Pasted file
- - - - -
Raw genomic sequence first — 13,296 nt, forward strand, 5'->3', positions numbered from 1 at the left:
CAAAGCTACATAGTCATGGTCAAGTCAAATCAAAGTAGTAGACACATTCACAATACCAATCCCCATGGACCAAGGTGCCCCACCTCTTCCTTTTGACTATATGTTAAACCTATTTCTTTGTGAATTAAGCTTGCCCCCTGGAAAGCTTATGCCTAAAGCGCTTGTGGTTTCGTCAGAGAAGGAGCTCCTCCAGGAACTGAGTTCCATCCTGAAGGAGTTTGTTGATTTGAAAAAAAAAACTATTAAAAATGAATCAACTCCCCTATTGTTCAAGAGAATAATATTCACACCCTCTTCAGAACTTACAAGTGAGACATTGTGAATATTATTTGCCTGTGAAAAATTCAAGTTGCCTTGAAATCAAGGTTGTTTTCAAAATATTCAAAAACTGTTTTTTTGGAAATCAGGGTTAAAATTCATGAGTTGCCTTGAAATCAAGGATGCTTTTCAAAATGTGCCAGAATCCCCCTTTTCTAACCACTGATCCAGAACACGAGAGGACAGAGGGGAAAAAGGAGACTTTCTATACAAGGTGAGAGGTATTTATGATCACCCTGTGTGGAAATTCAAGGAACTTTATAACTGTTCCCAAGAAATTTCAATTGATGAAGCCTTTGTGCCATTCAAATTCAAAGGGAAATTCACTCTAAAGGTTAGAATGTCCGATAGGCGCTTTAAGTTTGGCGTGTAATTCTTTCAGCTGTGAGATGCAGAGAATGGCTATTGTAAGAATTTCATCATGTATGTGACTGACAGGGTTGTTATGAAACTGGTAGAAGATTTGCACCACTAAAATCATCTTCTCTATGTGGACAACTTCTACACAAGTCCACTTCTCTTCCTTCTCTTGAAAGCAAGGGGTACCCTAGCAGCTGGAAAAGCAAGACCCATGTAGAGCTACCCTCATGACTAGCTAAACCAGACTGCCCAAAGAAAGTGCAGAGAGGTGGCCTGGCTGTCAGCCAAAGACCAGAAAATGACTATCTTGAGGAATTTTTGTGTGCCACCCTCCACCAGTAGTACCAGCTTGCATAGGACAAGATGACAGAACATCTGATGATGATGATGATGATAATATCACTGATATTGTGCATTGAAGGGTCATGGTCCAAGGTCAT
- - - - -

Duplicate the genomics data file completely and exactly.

Raw genomic sequence first — 13,296 nt, forward strand, 5'->3', positions numbered from 1 at the left:
CAAAGCTACATAGTCATGGTCAAGTCAAATCAAAGTAGTAGACACATTCACAATACCAATCCCCATGGACCAAGGTGCCCCACCTCTTCCTTTTGACTATATGTTAAACCTATTTCTTTGTGAATTAAGCTTGCCCCCTGGAAAGCTTATGCCTAAAGCGCTTGTGGTTTCGTCAGAGAAGGAGCTCCTCCAGGAACTGAGTTCCATCCTGAAGGAGTTTGTTGATTTGAAAAAAAAAACTATTAAAAATGAATCAACTCCCCTATTGTTCAAGAGAATAATATTCACACCCTCTTCAGAACTTACAAGTGAGACATTGTGAATATTATTTGCCTGTGAAAAATTCAAGTTGCCTTGAAATCAAGGTTGTTTTCAAAATATTCAAAAACTGTTTTTTTGGAAATCAGGGTTAAAATTCATGAGTTGCCTTGAAATCAAGGATGCTTTTCAAAATGTGCCAGAATCCCCCTTTTCTAACCACTGATCCAGAACACGAGAGGACAGAGGGGAAAAAGGAGACTTTCTATACAAGGTGAGAGGTATTTATGATCACCCTGTGTGGAAATTCAAGGAACTTTATAACTGTTCCCAAGAAATTTCAATTGATGAAGCCTTTGTGCCATTCAAATTCAAAGGGAAATTCACTCTAAAGGTTAGAATGTCCGATAGGCGCTTTAAGTTTGGCGTGTAATTCTTTCAGCTGTGAGATGCAGAGAATGGCTATTGTAAGAATTTCATCATGTATGTGACTGACAGGGTTGTTATGAAACTGGTAGAAGATTTGCACCACTAAAATCATCTTCTCTATGTGGACAACTTCTACACAAGTCCACTTCTCTTCCTTCTCTTGAAAGCAAGGGGTACCCTAGCAGCTGGAAAAGCAAGACCCATGTAGAGCTACCCTCATGACTAGCTAAACCAGACTGCCCAAAGAAAGTGCAGAGAGGTGGCCTGGCTGTCAGCCAAAGACCAGAAAATGACTATCTTGAGGAATTTTTGTGTGCCACCCTCCACCAGTAGTACCAGCTTGCATAGGACAAGATGACAGAACATCTGATGATGATGATGATGATAATATCACTGATATTGTGCATTGAAGGGTCATGGTCCAAGGTCAT